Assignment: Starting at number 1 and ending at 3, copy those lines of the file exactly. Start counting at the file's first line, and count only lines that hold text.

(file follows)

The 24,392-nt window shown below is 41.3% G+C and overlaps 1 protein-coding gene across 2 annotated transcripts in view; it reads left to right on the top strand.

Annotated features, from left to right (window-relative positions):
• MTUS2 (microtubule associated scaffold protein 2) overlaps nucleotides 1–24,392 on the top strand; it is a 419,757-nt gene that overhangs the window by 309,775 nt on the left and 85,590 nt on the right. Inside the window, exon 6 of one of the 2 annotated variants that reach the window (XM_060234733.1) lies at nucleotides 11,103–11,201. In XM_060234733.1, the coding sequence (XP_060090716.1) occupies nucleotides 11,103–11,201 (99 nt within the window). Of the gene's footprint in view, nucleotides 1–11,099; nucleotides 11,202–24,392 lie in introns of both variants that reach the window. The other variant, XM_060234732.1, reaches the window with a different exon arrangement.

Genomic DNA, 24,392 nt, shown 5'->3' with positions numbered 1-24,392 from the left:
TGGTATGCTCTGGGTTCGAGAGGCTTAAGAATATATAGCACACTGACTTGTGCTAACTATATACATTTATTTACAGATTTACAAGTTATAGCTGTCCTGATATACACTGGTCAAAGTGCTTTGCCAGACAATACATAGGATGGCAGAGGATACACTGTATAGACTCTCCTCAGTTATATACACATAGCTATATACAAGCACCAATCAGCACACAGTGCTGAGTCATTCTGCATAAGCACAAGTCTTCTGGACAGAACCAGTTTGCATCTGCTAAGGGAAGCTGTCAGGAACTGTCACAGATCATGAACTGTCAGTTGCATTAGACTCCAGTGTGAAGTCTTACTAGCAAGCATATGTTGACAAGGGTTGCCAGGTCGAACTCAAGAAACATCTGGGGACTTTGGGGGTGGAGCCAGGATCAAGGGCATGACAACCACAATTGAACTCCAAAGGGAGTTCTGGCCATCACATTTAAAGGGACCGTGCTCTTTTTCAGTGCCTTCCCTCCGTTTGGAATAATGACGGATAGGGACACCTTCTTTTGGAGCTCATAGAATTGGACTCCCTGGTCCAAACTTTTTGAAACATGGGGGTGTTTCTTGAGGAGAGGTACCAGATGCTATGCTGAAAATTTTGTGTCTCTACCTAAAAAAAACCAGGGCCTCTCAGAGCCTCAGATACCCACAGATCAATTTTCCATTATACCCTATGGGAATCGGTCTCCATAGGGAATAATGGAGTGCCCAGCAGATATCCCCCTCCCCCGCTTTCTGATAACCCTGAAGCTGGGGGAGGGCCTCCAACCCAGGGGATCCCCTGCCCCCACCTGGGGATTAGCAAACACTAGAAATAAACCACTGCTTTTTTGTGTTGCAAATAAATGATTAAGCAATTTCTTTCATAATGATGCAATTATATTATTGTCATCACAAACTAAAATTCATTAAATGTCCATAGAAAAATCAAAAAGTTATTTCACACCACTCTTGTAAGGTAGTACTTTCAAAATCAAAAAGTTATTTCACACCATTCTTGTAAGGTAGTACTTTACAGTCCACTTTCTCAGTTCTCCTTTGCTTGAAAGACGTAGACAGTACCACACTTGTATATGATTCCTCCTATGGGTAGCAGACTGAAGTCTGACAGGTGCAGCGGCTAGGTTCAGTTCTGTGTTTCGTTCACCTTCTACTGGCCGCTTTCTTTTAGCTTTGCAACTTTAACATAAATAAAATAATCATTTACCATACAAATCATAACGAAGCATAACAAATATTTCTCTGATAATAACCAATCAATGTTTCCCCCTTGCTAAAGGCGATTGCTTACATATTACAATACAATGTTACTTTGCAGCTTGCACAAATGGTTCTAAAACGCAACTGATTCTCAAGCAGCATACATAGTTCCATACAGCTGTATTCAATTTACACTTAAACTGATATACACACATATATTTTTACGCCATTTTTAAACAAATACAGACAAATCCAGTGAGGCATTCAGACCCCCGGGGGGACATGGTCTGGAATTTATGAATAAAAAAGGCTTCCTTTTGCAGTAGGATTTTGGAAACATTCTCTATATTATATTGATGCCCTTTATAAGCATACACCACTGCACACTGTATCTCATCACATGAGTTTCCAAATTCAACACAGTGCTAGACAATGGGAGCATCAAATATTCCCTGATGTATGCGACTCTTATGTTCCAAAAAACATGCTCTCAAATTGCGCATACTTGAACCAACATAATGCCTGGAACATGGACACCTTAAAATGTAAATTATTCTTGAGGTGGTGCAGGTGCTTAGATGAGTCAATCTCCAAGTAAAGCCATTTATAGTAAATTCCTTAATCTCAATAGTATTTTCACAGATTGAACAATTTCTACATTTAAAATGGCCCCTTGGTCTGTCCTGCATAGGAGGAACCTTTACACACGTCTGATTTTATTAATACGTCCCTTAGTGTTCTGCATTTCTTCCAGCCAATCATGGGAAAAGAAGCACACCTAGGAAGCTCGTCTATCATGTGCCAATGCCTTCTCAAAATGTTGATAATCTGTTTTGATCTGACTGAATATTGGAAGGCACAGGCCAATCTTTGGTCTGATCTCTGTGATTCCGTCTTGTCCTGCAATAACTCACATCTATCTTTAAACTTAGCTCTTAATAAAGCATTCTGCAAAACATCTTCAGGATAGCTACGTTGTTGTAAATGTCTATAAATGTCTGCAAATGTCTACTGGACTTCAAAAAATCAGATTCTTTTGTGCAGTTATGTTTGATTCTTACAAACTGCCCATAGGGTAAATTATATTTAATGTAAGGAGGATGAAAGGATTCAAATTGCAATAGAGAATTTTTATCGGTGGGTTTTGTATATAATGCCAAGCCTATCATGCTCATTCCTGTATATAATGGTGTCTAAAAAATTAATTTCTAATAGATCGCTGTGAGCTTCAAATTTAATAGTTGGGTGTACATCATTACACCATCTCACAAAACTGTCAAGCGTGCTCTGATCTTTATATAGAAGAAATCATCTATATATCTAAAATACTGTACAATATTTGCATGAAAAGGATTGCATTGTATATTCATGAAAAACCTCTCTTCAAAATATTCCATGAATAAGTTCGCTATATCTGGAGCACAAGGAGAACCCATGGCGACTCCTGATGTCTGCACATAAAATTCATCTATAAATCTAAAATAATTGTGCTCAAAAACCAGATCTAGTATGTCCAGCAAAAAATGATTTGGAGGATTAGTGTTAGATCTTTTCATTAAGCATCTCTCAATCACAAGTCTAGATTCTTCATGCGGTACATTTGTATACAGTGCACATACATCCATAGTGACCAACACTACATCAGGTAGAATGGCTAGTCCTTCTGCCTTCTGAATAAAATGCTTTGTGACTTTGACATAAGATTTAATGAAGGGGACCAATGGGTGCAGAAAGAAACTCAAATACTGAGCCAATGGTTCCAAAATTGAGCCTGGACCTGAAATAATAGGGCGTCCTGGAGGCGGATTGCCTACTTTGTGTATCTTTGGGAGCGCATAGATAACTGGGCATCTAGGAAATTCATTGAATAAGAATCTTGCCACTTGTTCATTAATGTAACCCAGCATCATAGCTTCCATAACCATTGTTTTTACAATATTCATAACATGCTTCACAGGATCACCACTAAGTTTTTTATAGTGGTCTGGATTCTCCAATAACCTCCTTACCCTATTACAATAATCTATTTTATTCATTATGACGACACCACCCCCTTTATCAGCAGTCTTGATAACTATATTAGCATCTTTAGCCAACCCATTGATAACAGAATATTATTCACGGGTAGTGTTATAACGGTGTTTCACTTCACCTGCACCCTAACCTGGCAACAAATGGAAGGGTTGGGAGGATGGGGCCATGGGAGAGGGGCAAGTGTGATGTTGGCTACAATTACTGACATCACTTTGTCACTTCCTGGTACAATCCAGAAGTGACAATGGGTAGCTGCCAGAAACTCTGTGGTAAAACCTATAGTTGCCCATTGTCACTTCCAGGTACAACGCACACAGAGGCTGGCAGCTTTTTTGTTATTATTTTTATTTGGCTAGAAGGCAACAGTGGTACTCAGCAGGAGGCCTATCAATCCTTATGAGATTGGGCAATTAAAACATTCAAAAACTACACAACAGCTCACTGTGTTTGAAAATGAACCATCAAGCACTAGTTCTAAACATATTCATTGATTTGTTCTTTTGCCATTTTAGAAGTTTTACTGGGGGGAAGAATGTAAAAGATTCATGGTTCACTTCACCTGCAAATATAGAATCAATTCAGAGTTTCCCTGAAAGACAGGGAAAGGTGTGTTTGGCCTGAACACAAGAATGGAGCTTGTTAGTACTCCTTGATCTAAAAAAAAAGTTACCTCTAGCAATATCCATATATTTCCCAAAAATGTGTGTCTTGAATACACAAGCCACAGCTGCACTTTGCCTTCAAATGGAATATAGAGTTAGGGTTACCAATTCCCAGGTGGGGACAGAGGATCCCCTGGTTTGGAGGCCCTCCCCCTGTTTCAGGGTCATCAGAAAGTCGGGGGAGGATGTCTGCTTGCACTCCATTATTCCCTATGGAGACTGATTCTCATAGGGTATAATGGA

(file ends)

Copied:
The 24,392-nt window shown below is 41.3% G+C and overlaps 1 protein-coding gene across 2 annotated transcripts in view; it reads left to right on the top strand.

Annotated features, from left to right (window-relative positions):
• MTUS2 (microtubule associated scaffold protein 2) overlaps nucleotides 1–24,392 on the top strand; it is a 419,757-nt gene that overhangs the window by 309,775 nt on the left and 85,590 nt on the right. Inside the window, exon 6 of one of the 2 annotated variants that reach the window (XM_060234733.1) lies at nucleotides 11,103–11,201. In XM_060234733.1, the coding sequence (XP_060090716.1) occupies nucleotides 11,103–11,201 (99 nt within the window). Of the gene's footprint in view, nucleotides 1–11,099; nucleotides 11,202–24,392 lie in introns of both variants that reach the window. The other variant, XM_060234732.1, reaches the window with a different exon arrangement.